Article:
Lending drops by £1bn at Nationwide, but profits rise

25th November 2014


Gross mortgage lending dropped by almost £1bn at Nationwide in the six months to the end of September, Britain’s biggest building society revealed.

The fall suggests that tougher new mortgage rules may be having an impact on borrowing.

Nationwide lent £13.1 billion in the six months to September 30, down £900m from the previous half year, while net lending was down by £2 billion at £3.6 billion.

Yet the building society’s pre-tax profits more than doubled to £598m as it grew its share of the current account market.

Nationwide said it was confident of maintaining its position as a top three mortgage and savings provider despite strong competition.

It pointed to the start of a slowdown in house prices, but said the market continues to be supported by a strong employment backdrop, low rates and high demand.

Graham Beale, chief executive of Nationwide, said: ” As we look ahead to the remainder of the year, we do so against a background which has seen unemployment falling sharply and the economy growing at an annual rate of around 3%.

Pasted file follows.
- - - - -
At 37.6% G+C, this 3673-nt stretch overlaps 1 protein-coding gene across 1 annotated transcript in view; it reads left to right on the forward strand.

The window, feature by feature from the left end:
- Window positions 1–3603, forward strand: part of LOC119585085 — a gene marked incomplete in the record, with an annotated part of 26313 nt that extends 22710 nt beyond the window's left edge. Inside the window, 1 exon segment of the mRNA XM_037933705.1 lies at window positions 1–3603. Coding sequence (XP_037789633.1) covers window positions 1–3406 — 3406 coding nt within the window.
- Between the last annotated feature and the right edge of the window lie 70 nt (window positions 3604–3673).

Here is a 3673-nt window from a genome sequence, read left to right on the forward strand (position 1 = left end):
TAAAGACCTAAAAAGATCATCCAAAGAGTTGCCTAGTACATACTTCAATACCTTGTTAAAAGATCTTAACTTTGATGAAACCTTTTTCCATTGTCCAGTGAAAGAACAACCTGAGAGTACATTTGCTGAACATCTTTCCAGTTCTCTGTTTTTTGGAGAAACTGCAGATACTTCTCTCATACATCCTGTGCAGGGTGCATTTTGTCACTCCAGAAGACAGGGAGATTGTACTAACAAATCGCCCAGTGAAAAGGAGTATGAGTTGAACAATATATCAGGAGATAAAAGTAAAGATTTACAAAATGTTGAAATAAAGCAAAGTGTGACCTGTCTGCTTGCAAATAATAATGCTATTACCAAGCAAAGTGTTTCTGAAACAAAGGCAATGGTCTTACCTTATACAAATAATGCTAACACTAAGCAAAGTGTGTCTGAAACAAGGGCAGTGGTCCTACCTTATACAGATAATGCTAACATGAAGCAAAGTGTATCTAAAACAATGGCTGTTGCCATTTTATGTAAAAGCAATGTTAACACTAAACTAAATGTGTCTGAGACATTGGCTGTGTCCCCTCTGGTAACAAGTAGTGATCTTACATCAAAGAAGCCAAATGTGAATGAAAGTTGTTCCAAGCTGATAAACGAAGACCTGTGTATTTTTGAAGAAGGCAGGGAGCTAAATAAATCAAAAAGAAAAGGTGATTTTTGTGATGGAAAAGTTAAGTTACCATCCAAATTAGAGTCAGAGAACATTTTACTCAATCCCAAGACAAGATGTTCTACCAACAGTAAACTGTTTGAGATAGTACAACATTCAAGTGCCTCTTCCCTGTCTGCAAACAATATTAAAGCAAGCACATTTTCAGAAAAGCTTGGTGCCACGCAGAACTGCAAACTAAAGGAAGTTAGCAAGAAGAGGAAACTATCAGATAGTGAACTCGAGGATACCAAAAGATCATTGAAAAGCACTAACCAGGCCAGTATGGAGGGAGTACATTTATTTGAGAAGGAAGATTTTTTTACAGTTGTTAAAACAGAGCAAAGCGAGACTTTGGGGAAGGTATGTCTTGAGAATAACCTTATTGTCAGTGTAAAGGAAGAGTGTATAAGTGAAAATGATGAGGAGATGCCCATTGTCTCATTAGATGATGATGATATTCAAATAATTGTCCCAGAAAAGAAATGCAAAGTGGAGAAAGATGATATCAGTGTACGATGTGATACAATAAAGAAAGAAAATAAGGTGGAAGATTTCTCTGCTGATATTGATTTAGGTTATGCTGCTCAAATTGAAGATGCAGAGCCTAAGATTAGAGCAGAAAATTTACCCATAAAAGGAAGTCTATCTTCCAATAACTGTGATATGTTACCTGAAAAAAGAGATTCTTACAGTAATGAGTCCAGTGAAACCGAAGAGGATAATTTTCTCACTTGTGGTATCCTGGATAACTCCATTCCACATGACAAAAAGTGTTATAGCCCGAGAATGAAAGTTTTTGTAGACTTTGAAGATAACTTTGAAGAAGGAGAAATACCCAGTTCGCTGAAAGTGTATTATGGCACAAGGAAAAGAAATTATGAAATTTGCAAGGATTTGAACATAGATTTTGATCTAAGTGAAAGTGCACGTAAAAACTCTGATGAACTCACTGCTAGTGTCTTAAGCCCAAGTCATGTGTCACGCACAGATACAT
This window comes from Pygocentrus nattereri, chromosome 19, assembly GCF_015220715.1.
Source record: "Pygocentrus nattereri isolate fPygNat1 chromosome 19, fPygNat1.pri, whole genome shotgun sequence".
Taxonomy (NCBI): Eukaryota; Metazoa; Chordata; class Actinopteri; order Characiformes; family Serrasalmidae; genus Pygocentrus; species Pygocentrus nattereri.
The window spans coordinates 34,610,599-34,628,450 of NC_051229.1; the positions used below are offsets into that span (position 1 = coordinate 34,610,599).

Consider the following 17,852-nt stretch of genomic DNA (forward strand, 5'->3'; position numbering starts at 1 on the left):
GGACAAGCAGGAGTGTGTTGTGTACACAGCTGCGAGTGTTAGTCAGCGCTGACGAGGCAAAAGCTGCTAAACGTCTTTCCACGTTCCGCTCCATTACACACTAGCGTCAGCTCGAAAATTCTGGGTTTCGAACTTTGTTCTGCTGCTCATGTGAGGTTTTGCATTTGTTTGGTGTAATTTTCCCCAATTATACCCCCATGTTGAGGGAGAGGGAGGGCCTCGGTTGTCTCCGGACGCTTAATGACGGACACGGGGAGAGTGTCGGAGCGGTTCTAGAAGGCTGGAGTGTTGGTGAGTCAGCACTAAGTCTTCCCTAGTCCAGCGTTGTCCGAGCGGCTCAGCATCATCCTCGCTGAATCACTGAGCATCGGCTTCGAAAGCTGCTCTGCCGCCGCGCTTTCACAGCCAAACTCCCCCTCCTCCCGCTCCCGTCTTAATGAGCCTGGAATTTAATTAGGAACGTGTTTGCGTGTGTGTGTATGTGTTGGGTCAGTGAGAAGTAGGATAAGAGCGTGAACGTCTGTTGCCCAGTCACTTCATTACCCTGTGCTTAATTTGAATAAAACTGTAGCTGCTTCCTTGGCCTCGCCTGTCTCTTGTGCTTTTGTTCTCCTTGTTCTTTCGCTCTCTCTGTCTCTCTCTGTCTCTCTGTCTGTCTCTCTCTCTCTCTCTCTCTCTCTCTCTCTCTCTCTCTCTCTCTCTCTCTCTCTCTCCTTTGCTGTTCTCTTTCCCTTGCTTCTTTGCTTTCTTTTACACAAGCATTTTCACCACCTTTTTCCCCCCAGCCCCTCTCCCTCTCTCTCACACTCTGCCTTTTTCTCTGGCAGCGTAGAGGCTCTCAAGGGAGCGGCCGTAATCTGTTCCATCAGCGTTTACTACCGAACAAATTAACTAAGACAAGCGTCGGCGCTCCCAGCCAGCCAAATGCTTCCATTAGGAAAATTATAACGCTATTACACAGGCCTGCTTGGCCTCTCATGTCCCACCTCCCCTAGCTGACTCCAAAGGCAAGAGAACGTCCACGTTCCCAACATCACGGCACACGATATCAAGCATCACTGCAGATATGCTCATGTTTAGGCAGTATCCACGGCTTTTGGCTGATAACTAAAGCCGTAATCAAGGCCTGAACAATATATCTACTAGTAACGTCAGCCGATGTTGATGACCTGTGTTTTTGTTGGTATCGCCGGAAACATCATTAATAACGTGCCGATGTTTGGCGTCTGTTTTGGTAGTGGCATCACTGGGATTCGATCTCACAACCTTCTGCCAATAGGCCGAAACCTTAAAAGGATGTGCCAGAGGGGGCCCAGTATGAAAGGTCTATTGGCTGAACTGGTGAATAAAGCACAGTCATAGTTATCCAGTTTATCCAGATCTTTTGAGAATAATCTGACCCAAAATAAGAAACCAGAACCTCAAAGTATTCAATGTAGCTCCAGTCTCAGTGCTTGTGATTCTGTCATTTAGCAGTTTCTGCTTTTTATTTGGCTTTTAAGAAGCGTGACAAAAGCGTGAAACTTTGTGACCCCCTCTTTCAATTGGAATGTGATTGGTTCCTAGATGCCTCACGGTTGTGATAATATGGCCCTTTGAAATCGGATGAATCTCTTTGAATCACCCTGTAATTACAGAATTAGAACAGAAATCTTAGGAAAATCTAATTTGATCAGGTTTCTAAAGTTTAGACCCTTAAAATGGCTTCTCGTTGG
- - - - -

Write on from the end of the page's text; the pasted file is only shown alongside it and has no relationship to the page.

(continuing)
“However, with few signs that inflationary pressures are building, and renewed concerns about a slowdown in the Eurozone, we do not expect the Bank of England base rate to rise before the start of our next financial year, with future rises being gradual in nature and settling below pre-crisis levels.”

He added: “The UK housing market staged a strong recovery in the latter half of 2013 and into 2014 and, at a national level, house prices are above their pre-recession peak. It appears likely that the pace of annual price increases peaked in the summer, with recent housing market indicators suggesting that things have begun to slow down.

” Indeed, the latest Nationwide House Price Index showed that in October the annual rate of growth slowed from 9.4% to 9%. However, the market continues to be supported by a strong labour market, low mortgage rates and a demand for housing, which should maintain mortgage quality and prevent any dramatic slowdown in the housing market.”

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